Goldman Sachs is telling its clients to expect another round of quantitative easing from the Federal Reserve within the next year, which if it came about, would follow two previous efforts by the U.S. central bank.
"We now see a greater-than-even chance that the FOMC will resume quantitative easing later this year or in early 2012. We have changed our call because [Tuesday's] statement suggests that the committee's reaction function to incoming economic news is more dovish than we had previously thought," Jan Hatzius, chief economist at the firm, said in a research note.
Daily Ticker guest Doug Roberts, chief investment strategist for the Channel Capital Research Institute and author of Follow the Fed to Investment Success, would welcome the news, but he isn't as confident as Goldman about the Fed's future actions.
On Tuesday, the Federal Reserve said the economic recovery was occurring at a somewhat "slower pace" than anticipated. As a result, policy makers agreed to keep rates at "exceptionally low levels" through the middle of 2013. That's the first time the Fed has put a time line on its low interest rate policy. In addition, the statement does note that their were three dissenters on the committee -- an unusually high number.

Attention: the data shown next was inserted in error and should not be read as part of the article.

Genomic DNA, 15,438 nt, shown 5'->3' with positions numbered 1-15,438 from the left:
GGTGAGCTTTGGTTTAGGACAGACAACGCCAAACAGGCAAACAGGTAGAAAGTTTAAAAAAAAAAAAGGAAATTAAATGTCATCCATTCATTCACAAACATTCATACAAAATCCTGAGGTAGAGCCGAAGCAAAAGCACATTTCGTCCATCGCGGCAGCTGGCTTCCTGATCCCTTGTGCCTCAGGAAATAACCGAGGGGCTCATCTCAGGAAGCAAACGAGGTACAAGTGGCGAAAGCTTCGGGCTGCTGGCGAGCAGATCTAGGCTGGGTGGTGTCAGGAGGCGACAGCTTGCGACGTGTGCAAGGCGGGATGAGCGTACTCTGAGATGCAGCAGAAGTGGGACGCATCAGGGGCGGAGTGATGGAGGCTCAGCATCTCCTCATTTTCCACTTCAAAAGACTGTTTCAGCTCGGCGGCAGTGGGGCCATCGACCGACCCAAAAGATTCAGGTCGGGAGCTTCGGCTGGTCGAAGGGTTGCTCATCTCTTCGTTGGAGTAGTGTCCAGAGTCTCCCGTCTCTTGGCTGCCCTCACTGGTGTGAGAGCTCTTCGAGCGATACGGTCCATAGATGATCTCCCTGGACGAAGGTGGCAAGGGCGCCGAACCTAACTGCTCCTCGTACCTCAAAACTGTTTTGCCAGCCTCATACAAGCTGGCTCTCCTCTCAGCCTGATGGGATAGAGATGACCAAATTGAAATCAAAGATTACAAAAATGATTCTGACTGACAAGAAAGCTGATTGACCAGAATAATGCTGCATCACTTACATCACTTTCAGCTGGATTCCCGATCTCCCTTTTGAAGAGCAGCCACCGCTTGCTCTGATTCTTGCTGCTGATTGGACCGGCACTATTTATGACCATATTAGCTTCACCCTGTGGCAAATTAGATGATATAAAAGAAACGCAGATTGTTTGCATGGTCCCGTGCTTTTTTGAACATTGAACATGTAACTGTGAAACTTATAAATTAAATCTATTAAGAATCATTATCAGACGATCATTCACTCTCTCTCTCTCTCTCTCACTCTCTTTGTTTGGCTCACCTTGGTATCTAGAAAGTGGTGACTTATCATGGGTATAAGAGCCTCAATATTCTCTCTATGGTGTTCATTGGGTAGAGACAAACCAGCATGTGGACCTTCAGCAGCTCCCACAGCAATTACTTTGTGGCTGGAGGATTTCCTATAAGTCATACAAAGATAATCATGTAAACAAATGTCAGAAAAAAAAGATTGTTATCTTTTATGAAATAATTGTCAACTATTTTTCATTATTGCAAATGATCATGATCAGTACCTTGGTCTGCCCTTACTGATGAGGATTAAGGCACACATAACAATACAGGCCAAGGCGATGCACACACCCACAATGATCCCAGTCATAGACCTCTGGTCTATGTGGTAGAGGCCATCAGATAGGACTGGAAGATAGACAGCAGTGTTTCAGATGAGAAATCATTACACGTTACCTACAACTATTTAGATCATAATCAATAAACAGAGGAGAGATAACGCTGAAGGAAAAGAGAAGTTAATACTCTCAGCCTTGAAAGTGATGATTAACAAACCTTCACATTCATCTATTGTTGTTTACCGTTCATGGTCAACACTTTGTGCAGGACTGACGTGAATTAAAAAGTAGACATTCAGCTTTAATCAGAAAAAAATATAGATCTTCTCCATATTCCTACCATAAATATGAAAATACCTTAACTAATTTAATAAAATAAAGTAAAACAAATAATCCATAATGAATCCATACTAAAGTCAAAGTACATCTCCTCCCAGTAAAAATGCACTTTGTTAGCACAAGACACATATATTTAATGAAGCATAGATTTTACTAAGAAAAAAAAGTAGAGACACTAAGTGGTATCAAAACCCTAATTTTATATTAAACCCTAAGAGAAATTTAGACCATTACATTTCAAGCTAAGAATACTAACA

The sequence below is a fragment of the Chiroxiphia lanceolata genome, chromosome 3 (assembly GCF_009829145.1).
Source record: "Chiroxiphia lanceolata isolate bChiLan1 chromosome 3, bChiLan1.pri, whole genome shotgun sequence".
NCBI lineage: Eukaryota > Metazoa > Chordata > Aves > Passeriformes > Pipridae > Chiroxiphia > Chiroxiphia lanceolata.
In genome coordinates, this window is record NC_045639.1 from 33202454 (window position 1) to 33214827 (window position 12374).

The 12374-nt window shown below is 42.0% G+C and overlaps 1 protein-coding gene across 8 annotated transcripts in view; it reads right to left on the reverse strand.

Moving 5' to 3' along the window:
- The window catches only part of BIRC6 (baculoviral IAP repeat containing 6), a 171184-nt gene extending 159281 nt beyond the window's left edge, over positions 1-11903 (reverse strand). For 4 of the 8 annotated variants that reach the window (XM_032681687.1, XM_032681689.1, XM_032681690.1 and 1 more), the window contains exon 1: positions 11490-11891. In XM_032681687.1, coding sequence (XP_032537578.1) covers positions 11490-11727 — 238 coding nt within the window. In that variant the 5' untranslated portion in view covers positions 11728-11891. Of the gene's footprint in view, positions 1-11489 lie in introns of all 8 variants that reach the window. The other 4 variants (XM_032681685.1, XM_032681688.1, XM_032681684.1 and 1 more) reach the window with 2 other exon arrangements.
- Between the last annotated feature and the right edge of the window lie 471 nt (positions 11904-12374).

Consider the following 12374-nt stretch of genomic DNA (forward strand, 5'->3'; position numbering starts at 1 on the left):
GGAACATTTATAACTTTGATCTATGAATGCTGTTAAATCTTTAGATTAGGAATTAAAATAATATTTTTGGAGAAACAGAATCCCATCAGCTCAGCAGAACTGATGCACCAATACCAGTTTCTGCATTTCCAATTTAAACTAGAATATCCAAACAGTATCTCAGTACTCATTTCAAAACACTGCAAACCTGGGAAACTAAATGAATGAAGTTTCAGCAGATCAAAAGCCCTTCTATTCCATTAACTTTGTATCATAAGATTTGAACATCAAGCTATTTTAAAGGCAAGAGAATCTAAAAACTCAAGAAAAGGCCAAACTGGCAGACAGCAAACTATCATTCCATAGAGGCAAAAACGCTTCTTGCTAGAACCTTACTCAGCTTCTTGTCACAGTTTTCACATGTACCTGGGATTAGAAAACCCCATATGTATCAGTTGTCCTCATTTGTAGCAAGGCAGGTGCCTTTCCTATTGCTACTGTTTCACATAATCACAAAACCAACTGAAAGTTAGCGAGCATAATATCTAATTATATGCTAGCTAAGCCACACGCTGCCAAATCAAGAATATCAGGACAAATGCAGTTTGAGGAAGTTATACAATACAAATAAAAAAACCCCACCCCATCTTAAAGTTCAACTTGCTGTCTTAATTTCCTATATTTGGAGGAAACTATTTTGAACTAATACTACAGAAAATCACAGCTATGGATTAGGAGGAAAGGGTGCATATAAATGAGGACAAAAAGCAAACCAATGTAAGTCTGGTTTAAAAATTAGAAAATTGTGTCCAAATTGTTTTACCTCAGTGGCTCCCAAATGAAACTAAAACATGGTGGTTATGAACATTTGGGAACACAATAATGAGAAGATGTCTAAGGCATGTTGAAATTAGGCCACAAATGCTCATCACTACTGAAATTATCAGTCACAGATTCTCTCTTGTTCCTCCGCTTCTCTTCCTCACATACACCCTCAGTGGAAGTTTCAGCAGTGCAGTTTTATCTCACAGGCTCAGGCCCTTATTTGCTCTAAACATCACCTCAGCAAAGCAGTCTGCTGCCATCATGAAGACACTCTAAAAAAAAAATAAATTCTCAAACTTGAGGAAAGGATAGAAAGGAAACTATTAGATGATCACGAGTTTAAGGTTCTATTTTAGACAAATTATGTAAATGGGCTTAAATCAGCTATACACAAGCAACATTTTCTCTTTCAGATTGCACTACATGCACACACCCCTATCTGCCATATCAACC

Roberts says the growing dissent on the FOMC is a sign the central bank is getting more hawkish, not more dovish, as Goldman argues. It's a signal to Roberts that the Fed would prefer "to avoid doing some form of QE3."
The truth is Roberts hopes Goldman is right, because he thinks the market needs more assistance from the Fed. "They did too little in terms of what was expected and also maybe what was necessary for stabilization of the financial markets," he says. The market's 3% drop in morning trading may be a sign of traders' displeasure -- along with worries about the financial system in France.
The Fed's main problem remains, no matter what it does to prop up financial assets, and that is that "none of this is really doing much for the economy at all," Roberts says. For that, he says the U.S. needs structural changes to its fiscal policy.